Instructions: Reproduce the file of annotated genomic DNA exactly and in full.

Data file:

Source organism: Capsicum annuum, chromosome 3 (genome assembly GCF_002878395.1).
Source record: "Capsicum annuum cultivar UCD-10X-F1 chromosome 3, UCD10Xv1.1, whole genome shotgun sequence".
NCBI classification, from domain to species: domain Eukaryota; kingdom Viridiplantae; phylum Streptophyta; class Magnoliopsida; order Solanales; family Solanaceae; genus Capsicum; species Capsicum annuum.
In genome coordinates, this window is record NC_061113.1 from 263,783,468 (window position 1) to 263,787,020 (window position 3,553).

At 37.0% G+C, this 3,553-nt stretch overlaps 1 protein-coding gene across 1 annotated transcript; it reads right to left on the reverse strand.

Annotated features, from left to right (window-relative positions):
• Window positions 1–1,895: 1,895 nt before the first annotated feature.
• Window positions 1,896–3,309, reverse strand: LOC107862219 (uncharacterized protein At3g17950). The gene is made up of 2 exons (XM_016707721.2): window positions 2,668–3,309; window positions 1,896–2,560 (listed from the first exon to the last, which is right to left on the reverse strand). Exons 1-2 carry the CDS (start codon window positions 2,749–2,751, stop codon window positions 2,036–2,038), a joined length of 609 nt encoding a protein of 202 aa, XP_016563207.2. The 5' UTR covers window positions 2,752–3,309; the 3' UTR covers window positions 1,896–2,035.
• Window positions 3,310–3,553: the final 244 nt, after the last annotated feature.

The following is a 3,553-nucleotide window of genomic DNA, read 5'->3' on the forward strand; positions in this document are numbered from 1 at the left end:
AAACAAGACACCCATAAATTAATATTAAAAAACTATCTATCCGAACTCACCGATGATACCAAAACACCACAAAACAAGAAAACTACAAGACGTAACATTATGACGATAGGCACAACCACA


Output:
Source organism: Capsicum annuum, chromosome 3 (genome assembly GCF_002878395.1).
Source record: "Capsicum annuum cultivar UCD-10X-F1 chromosome 3, UCD10Xv1.1, whole genome shotgun sequence".
NCBI classification, from domain to species: domain Eukaryota; kingdom Viridiplantae; phylum Streptophyta; class Magnoliopsida; order Solanales; family Solanaceae; genus Capsicum; species Capsicum annuum.
In genome coordinates, this window is record NC_061113.1 from 263,783,468 (window position 1) to 263,787,020 (window position 3,553).

At 37.0% G+C, this 3,553-nt stretch overlaps 1 protein-coding gene across 1 annotated transcript; it reads right to left on the reverse strand.

Annotated features, from left to right (window-relative positions):
• Window positions 1–1,895: 1,895 nt before the first annotated feature.
• Window positions 1,896–3,309, reverse strand: LOC107862219 (uncharacterized protein At3g17950). The gene is made up of 2 exons (XM_016707721.2): window positions 2,668–3,309; window positions 1,896–2,560 (listed from the first exon to the last, which is right to left on the reverse strand). Exons 1-2 carry the CDS (start codon window positions 2,749–2,751, stop codon window positions 2,036–2,038), a joined length of 609 nt encoding a protein of 202 aa, XP_016563207.2. The 5' UTR covers window positions 2,752–3,309; the 3' UTR covers window positions 1,896–2,035.
• Window positions 3,310–3,553: the final 244 nt, after the last annotated feature.

The following is a 3,553-nucleotide window of genomic DNA, read 5'->3' on the forward strand; positions in this document are numbered from 1 at the left end:
AAACAAGACACCCATAAATTAATATTAAAAAACTATCTATCCGAACTCACCGATGATACCAAAACACCACAAAACAAGAAAACTACAAGACGTAACATTATGACGATAGGCACAACCACA